What on earth is euro clearing - and why should you care?

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city of londonImage source, Reuters

The European Union has announced plans to give itself more powers over the regulation of a business worth billions of pounds to London's financial sector.

The draft law calls for a new system to vet the vast market in euro-denominated derivatives following the UK's exit from the European Union.

Currently London is the undisputed market leader in the sector.

It processes three quarters of the vast trade, supporting thousands of jobs.

Concerns that the UK should still have a such an important role when it will no longer be covered by European Union rules have prompted the review.

The draft law would enable the EU, as a last resort, to shift euro-denominated clearing transactions from London to the continent. It would only do this if it thinks such dealings pose a risk to EU financial stability.

We take a look at what this means for London.

What is euro clearing?

Long considered the unglamorous "plumbing" of financial services, clearing is the process by which a third party organisation acts as the middleman for both buyer and seller of financial contracts tied to the underlying value of a share, index, currency or bond.

Buyers and sellers deal with the clearing "house" rather than each other which centralises everything and makes the whole complex business easier and quicker.

Crucially, clearing houses also bear the risks if one side of the transaction doesn't pay up.

In return for that risk, buyers and sellers have to keep money in a special account with the clearing house in case there are problems. The more business you do with them, the less money proportionately of your trading volumes you need to keep in that account.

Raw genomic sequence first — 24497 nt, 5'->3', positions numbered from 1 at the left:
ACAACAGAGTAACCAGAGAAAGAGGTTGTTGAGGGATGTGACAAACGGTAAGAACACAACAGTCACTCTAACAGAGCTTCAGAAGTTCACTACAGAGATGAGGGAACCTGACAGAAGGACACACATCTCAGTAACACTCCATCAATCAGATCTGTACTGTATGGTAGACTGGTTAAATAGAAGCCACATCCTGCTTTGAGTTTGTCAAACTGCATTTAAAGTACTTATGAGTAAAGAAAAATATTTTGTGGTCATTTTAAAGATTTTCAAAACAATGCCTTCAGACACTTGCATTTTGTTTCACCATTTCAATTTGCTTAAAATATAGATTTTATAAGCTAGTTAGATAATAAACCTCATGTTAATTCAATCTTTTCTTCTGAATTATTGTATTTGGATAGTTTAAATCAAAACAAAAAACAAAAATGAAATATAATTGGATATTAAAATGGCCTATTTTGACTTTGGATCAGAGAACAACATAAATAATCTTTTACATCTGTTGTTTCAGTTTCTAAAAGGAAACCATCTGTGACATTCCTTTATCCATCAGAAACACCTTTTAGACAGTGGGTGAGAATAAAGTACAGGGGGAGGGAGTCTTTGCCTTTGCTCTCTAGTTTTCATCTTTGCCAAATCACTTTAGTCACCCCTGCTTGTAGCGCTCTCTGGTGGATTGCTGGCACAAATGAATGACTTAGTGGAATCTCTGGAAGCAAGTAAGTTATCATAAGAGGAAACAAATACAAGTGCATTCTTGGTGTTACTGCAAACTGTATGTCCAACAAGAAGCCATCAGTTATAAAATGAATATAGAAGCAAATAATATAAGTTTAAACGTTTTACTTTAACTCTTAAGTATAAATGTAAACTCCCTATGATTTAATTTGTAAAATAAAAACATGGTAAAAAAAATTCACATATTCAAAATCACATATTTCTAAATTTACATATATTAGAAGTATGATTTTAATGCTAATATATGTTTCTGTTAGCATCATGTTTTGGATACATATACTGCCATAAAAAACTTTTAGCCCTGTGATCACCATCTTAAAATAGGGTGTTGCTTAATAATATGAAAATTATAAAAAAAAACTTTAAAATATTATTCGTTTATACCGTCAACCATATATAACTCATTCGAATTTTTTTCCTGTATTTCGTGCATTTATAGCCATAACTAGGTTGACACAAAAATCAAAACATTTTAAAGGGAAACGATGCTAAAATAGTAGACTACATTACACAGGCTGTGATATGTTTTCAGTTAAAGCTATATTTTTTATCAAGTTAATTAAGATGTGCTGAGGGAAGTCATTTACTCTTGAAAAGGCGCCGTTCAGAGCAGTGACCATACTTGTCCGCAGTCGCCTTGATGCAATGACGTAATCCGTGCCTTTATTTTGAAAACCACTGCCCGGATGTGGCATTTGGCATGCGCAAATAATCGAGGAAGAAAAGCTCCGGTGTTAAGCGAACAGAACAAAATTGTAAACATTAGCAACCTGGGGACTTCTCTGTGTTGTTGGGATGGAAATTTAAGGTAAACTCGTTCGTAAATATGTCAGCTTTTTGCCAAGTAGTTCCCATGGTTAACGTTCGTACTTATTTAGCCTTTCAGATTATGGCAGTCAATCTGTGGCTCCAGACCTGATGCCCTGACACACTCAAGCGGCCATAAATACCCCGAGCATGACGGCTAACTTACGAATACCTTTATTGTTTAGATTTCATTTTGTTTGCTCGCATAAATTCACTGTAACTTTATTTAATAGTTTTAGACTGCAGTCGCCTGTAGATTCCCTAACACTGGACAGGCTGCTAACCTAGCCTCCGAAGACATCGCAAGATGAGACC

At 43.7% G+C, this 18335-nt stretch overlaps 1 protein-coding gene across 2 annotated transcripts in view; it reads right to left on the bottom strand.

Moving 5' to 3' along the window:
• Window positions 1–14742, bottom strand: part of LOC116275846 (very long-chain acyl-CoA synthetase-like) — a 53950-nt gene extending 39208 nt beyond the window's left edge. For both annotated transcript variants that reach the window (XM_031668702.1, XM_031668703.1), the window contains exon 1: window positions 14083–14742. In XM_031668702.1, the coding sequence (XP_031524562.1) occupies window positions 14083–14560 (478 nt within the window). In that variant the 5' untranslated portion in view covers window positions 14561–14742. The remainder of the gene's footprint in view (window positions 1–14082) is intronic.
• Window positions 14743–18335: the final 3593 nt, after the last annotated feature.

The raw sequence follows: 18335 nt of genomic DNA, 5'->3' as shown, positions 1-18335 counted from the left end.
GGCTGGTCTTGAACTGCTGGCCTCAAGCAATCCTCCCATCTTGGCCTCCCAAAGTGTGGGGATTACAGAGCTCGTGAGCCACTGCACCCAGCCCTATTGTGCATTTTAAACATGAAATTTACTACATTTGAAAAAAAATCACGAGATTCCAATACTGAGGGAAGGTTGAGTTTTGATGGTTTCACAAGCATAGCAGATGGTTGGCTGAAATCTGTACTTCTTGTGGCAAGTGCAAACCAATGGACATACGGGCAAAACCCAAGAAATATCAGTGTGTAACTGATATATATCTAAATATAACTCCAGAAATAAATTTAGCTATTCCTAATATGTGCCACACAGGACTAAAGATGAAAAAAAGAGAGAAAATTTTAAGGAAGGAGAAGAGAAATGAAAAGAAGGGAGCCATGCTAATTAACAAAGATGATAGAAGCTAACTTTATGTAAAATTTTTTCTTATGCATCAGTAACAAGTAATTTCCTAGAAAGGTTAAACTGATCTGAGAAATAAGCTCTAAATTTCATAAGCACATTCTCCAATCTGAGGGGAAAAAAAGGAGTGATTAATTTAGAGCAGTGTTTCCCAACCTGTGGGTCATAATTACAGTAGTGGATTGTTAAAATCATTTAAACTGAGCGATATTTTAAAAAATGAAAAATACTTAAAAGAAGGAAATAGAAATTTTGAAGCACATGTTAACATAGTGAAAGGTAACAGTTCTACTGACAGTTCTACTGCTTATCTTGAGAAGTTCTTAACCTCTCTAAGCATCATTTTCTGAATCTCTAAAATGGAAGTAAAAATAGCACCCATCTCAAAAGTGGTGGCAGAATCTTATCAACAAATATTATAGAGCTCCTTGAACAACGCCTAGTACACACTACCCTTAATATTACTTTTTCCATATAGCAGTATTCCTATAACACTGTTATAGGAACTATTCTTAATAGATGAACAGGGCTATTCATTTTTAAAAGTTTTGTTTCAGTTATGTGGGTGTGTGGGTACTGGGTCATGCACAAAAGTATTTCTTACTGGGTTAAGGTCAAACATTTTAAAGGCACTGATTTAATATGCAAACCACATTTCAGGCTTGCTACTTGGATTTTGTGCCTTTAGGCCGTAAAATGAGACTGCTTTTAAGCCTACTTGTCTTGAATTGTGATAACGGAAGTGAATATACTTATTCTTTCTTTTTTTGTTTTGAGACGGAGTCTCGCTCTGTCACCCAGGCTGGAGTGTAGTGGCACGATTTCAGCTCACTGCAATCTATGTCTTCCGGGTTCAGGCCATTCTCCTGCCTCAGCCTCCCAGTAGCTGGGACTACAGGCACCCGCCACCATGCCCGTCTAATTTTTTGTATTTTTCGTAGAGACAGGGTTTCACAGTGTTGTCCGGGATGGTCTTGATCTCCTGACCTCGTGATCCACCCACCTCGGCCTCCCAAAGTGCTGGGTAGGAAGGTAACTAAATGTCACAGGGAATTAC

This structure aims to reduce the dangers of a domino-effect of a debt default spreading across the system.

It also means that bigger clearing houses are cheaper for their customers.

How dominant is London?

Very. London is the world leader for the clearing of all types of currency-denominated derivatives including the euro.

The London Clearing House (LCH), which is part of the London Stock Exchange, says it clears a whopping 927bn euros-worth of euro-denominated contracts a day, this is some three quarters of the global market.

In contrast, Paris the second-biggest operator in the sector, clears just 11% of the transactions.

But why us? We don't use the euro

Fair question. But thanks partly to the widespread acceptance of English law and language and the City's financial power it's managed to corner the market.

This hasn't stopped the European Union trying to get some of this lucrative market. Rival financial centres like Frankfurt and Paris would love to get their hands on the business and the jobs that would bring.

In fact, in 2011 the European Central Bank in Frankfurt tried to insist that all euro trades were done inside the eurozone.

However it was overruled by the European Court of Justice which said the European Central Bank didn't have the legal power to do this.

The UK, which brought the case, also argued that this would discriminate against non-eurozone countries who are part of the EU. Once the UK is outside the EU that defence would obviously no longer work.

Isn't the EU just trying to punish the UK for voting for Brexit?

Critics say insisting euro-denominated transactions are conducted in the eurozone would create a fragmented and less competitive market which would lead to higher costs for European customers.

The London Stock Exchange says a smaller domestic pool of trading would make trades less efficient. It argues it would also be harder for the members of a smaller pool to absorb any losses and says risk would therefore increase not decrease.

LSE chief executive Xavier Rolet says in total a move could cost investors 100bn euros (£83bn) over five years.

A defeat for London still might not be a victory for the EU. Some euro clearing also happens in the US and many think that the way firms will minimise the cost of disruption and fragmentation will be to do their business in New York which has the scale to offer similar efficiencies to London.

What would it mean for UK jobs if this trade moves?

An independent report conducted by EY for the London Stock Exchange last autumn said up to 83,000 clearing jobs could be lost in a worst-case scenario over the next seven years.

And Mr Rolet warned last year that at least 100,000 UK jobs would be at risk - in areas such as risk management, compliance, middle office and back-office support functions.

However, the LSE says that relocation would have little financial impact as LCH has a clearing house in Paris that is fully authorised under EU rules.